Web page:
According to Johnny Barron, the Public Works Director for the City of Altus, the suspected cause of thousands of dead fish at the Altus City Reservoir is golden algae. Barron had a crew at the Altus Reservoir cleaning up about 2,000 dead fish from the shoreline of the west side of the reservoir Friday afternoon.
“The fish have not been tested yet,” said Barron, “but we have contacted a state biologist who said it is probably golden algae.” Barron also said that the biologist didn’t seem to concerned, adding, “It could have been much worse.”
According to the Oklahoma Department of Wildlife, golden algae is a naturally occurring type of algae. It has the potential to produce blooms that are toxic to gill-breathing organisms such as fish and mussels. Barron said that carp seemed to be the most affected at the Altus Reservoir.
Golden algae is a tiny, single-celled organism with yellow-green or golden-brown pigments. Because of this, water usually appears golden when it blooms. There is no evidence blooms are harmful to humans, other wildlife, or livestock. However, people should not pick up dead or dying fish for consumption.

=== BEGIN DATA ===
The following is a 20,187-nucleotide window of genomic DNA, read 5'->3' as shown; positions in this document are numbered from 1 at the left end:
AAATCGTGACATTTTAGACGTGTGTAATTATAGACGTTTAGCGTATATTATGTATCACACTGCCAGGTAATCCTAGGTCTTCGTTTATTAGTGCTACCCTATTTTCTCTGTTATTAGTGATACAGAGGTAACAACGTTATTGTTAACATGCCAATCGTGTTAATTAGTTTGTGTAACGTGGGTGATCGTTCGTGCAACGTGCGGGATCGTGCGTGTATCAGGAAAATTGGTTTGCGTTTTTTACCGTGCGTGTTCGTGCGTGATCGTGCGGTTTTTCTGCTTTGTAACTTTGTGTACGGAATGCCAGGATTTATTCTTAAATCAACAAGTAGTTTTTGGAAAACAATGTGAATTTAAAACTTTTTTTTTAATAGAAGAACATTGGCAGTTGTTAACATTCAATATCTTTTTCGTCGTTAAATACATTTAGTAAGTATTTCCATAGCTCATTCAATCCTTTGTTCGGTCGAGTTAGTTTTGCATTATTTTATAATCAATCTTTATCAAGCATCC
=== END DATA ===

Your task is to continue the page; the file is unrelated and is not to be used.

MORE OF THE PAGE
When is golden alga harmful?
Golden alga is only harmful when it blooms. A bloom occurs when golden alga reproduces rapidly and becomes more abundant than other algal species in the water. Harmful algal blooms produce toxins that affect gill-breathing organisms and can result in massive fish kills and mussel kills. Certain environmental factors trigger harmful algal blooms. Biologists are working to better understand the conditions that lead to blooms. Factors such as water quality, cooler water temperatures, other nutrients in the water, low rain levels and low amounts of healthy green algae seem to work together to create favorable conditions for a golden algal bloom.
There is no short-term solution to golden alga, but research is underway to establish management strategies and early detection of golden alga worldwide and in at-risk Oklahoma water bodies.
Golden Algae in North America
The first documented case of golden alga in North America occurred in Texas in 1985. Biologists do not know if the alga is native and previously unidentified before 1985 or if it is an exotic species accidentally introduced to North America.
Golden alga first appeared in Oklahoma waters in January 2004 and resulted in a minor fish kill in an isolated lake upstream of Lake Texoma. Since then, golden alga has bloomed in three other Oklahoma waterways.
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